Alzheimer’s disease is the most common type of dementia to be diagnosed in the UK. It’s thought to be caused by an abnormal build-up of proteins in the brain, which subsequently deposit plaques around brain cells. The symptoms of Alzheimer’s disease can be difficult to spot in its early stages, because they progress slowly over a number of years. But, you could be at risk of the brain condition if you find yourself struggling to identify certain colours, it’s been revealed.
Difficulty identifying colours or contrasts may be an early warning sign of Alzheimer’s disease, revealed Alzheimers.net.
Some people may even find themselves struggling to judge distance, which can make reading or driving more difficult.
If you’re worried about vision problems, it’s crucial that you speak to a doctor, it warned.
“Alzheimer’s is not a normal part of ageing,” said the medical website. It impairs intellectual abilities and memory enough to interfere with daily life and it accounts for over half of all dementia cases.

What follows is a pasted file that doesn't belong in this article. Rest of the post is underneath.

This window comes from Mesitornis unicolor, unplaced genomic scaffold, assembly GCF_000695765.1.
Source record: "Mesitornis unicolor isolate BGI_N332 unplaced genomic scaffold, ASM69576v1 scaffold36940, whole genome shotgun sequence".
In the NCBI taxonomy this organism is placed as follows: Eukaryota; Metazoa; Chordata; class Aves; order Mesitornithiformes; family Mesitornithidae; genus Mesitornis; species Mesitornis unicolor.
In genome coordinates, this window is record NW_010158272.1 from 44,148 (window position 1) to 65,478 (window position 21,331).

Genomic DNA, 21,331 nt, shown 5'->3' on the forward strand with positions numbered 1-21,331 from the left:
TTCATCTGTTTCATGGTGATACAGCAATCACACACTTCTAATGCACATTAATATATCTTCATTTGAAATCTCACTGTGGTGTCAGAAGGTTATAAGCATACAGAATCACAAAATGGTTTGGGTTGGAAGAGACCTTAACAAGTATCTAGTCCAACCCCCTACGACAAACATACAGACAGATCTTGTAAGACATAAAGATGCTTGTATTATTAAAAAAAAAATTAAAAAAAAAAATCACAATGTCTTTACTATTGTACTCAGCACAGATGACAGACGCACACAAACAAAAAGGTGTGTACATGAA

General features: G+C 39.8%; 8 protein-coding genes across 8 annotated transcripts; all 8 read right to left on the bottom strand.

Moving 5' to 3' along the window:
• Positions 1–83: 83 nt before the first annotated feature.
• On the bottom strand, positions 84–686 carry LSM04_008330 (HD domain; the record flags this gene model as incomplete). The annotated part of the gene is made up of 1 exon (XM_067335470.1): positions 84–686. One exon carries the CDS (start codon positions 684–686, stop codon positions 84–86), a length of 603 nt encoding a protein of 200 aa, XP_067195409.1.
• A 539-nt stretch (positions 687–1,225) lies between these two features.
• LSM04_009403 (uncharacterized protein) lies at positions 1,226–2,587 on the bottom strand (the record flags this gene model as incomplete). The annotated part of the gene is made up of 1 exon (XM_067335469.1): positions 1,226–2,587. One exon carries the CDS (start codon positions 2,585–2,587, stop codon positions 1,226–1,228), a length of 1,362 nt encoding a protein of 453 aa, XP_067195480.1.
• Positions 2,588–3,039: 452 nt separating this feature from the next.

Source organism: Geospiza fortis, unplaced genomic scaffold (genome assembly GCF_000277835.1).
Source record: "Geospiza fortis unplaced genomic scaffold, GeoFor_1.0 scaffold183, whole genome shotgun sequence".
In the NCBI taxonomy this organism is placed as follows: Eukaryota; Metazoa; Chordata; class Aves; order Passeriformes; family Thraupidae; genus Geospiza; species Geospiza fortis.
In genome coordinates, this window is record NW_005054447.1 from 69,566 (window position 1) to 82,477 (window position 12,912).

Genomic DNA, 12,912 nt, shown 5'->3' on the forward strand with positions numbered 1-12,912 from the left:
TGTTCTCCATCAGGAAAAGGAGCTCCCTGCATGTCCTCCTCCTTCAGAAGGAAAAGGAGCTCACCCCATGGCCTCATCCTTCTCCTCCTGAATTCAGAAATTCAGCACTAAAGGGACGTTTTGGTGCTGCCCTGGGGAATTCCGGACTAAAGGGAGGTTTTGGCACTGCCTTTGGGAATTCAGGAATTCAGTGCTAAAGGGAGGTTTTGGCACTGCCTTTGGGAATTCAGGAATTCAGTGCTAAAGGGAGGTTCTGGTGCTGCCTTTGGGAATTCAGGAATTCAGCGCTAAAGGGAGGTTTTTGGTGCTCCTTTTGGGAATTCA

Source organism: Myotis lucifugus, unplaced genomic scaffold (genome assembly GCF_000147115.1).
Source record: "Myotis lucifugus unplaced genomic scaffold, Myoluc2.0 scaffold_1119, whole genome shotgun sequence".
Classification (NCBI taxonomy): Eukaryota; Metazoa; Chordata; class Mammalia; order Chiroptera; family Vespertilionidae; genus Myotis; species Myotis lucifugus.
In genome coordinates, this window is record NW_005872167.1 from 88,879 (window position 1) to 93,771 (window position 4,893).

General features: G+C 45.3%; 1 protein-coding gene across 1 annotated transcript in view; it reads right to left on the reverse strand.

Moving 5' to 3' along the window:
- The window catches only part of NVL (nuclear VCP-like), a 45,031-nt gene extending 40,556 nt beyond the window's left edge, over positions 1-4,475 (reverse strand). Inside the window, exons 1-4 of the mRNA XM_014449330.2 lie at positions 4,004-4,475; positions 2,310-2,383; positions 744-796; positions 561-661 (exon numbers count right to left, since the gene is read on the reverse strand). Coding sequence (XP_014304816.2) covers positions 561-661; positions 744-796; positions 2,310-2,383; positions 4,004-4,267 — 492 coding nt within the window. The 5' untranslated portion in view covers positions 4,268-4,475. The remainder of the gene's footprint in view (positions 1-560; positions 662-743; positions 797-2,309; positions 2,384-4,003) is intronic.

“Although Alzheimer’s impacts everyone differently, the disease does show some early signs and symptoms.
“Vision problems – having difficulty identifying colours or contrasts, judging distance or reading. Poor driving may result.
“People on the onset of Alzheimer’s may experience just one early warning sign or several — and signs will show in varying degrees.
“If you’re concerned that a loved one’s memory loss may be serious, consult with a doctor.”
You could also be at risk of Alzheimer’s disease symptoms if you’re finding yourself losing track of dates, it added.
Other symptoms include trouble completing familiar tasks and poor decision-making.
That could include trouble driving to familiar places, or forgetting how to cook meals.
There’s currently no way of certainly preventing Alzheimer’s disease, but you can lower your risk with a few lifestyle changes.
Cardiovascular disease could raise your chances of the brain condition, so eating a healthy, balanced diet and doing regular exercise is crucial.
Staying mentally and socially active could also help to avoid Alzheimer’s disease, said the NHS.
Reading, learning a foreign language or even playing a musical instrument all reduce your risk.
There are around 850,000 people in the UK living with dementia.
Published at Tue, 26 Mar 2019 19:34:00 +0000